Garbo famously retired at 35 after 28 films and being the biggest female star in the world. She was the epitome of ice cool confidence and control, always an enigma, who then suddenly distanced herself from Hollywood and disappeared from the public eye. She rarely gave interviews, yet, even in her later years, she couldn’t resist one last dig at her fellow star. Asked about their rivalry, she simply replied, “Who is this Marlene Dietrich?” The German-born actress, in return, had said far more and far worse over the years.
Dietrich was known for her sexual promiscuity and equally free (and biting) tongue. Her daughter Maria Riva reported that she once cuttingly described meeting one of Garbo’s lovers at a party: “He was drunk the whole evening but if you have to go to bed with Garbo, you have to drink.”
The pair had lovers in common, like actor John Gilbert and Mercedes de Acosta. Dietrich fell head over heels for the first and was reputed to have an intimate decades-log relationship with the latter.
But an explosive book claims the two actresses had far more in common – starting with a passionate but ill-fated affair in 1920’s Berlin, just before both moved to Hollywood.
In the early 1920s Dietrich was the toast of inter-war Berlin, a hotbed of sexual liberation and exploration.
Washington Post columnist Diana McLellan wrote: “Marlene was perhaps the busiest and most passionate bisexual in theatrical Berlin… (she had) a notorious and compulsive appetite for the sexual seduction of other beautiful women.”
In her book, The Girls: Sappho Goes to Hollywood, McLellan describes how the two actresses met on the 1925 set of little known (and lost) film The Joyless Street.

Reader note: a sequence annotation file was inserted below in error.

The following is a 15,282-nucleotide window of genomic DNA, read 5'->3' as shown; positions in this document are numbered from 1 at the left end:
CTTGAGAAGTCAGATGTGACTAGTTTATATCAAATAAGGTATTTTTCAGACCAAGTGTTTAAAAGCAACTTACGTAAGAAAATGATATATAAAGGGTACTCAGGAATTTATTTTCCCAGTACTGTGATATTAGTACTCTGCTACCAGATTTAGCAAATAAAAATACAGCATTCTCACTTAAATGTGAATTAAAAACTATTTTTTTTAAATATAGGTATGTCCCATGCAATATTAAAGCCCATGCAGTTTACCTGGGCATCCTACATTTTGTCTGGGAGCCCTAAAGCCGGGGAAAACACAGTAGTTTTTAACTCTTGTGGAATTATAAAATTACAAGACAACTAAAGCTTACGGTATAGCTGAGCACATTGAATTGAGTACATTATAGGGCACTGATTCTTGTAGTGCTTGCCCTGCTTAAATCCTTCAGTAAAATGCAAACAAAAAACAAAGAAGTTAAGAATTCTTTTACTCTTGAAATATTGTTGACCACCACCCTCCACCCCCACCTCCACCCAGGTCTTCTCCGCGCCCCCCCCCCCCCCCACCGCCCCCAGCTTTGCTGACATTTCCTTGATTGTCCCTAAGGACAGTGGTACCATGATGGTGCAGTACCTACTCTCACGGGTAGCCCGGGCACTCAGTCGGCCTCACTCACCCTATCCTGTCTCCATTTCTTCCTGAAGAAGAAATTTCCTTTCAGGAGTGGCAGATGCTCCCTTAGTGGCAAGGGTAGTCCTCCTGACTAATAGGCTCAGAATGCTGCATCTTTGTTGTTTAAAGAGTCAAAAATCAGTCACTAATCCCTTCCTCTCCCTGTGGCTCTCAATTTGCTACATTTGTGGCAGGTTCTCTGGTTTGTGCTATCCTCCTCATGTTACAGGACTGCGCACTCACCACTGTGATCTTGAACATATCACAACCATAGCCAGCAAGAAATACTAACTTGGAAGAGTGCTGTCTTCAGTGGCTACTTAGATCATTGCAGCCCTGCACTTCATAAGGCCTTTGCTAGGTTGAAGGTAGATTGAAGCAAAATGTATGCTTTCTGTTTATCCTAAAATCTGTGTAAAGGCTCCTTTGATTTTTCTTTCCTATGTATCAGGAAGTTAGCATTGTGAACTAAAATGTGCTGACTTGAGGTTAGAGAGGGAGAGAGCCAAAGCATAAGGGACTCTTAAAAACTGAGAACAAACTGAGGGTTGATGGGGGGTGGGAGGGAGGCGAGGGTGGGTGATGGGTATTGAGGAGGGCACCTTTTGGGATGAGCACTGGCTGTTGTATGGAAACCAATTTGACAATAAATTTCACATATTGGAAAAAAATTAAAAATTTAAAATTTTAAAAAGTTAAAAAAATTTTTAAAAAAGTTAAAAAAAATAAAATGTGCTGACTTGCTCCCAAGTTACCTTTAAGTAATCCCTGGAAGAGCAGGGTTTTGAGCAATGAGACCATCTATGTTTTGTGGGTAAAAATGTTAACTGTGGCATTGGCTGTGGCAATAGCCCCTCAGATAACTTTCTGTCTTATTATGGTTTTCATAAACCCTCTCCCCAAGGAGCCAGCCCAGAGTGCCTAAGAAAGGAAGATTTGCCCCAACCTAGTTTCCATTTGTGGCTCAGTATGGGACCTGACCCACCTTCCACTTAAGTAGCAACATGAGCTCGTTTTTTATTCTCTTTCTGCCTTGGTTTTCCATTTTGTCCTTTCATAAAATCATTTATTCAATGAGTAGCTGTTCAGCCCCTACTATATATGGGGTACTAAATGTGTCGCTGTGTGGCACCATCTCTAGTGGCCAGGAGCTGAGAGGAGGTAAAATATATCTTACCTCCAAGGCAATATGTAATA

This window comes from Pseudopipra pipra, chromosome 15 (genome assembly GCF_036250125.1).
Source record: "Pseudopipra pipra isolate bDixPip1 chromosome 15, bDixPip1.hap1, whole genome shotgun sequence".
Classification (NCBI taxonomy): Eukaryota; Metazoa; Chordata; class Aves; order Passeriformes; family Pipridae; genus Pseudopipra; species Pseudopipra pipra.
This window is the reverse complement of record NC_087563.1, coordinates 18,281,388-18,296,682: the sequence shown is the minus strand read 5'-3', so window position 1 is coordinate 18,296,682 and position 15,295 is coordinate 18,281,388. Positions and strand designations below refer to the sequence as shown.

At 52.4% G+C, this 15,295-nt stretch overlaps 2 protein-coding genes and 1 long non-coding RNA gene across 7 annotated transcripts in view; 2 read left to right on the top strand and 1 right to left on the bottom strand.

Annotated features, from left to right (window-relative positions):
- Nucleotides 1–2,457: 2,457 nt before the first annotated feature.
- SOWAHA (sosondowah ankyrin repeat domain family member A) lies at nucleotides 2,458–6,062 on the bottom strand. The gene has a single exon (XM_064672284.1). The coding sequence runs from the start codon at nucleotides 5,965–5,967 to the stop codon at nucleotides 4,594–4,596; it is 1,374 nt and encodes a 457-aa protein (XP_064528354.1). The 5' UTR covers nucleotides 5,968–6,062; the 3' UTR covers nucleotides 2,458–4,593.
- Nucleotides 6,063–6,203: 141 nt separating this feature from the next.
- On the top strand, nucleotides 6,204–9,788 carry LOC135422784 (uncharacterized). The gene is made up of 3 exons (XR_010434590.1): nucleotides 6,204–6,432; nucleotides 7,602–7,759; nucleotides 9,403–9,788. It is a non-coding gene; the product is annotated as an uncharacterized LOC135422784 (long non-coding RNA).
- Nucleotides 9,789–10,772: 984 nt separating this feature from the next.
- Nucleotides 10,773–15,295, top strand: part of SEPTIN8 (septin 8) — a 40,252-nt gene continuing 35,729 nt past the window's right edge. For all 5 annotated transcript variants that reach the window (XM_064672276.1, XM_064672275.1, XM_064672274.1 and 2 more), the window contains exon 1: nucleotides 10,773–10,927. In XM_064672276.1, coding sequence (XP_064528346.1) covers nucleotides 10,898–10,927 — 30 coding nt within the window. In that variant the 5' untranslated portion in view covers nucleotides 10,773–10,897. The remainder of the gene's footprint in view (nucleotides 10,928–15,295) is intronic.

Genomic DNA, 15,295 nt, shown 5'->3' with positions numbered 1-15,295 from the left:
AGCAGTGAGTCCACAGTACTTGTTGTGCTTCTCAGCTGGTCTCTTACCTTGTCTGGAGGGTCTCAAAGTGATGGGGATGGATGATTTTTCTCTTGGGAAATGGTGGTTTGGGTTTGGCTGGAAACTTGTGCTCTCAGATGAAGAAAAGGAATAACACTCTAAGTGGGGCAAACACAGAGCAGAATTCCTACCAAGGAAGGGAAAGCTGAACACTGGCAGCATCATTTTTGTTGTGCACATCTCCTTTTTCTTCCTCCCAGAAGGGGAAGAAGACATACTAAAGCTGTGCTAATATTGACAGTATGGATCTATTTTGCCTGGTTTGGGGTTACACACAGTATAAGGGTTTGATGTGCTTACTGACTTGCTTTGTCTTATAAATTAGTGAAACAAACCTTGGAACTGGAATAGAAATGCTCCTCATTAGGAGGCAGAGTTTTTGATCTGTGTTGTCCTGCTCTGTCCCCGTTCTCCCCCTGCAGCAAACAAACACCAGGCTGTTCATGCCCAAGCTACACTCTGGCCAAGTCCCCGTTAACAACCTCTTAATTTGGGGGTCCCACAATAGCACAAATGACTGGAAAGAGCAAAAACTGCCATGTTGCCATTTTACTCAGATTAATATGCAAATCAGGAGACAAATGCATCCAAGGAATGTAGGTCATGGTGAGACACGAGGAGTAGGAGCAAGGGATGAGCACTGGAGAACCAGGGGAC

At 23 and from a formerly wealthy family, Dietrich was sophisticated, confident, irresistible and rather callous. By contrast, the younger and far more naive Garbo was totally unprepared for what happened between them and its ugly end.
The Swedish actress was just 20, provincial, poor, inexperienced and very self-conscious about it all.
The two actresses always claimed never to have met in Berlin, with Dietrich denying that she appeared in The Joyless Street. But McLellan caused a sensation when she announced she had spotted the star in the remaining archived fragments of the film.
She went on to detail an affair between the two women and subsequent betrayal that destroyed their relationship forever.
Dietrich was notoriously indiscreet and cavalier with personal details about her lovers. She would often mockingly describe her lovers and their devoted declarations to her husband Rudolph Sieber, who she married in 1923.
Garbo was self-conscious at the time about her lack of refinement in manners and lifestyle, so was understandably horrified to hear that Dietrich has been publicly mocking her for wearing “dirty underclothes.”
McLellan said: “Garbo felt betrayed by a monster who spoke of her secrets, mocked her roots and sneered at her sex. She was wounded, shamed and traumatised.”
Luckily, her fortunes took a sudden and stratospheric turn when Hollywood studio boss Louis B. Mayer saw her in The Joyless Street and signed her to MGM. For the next 15 years, she was one of the acknowledged queens of the silver screen, with iconic roles in Queen Cristina, Mata Hari, Grand Hotel and Anna Karenina.
Years later, Dietrich reached out to try and apologise but Garbo refused to ever speak to her in private again.
McLellan’s claim that Dietrich appeared in The Joyless Street have subsequently been disputed, with the role attributed another actress, Hertha von Walther, but Garbo and Dietrich’ were both in Berlin at that time and their decades-long divide remains part of Hollywood history.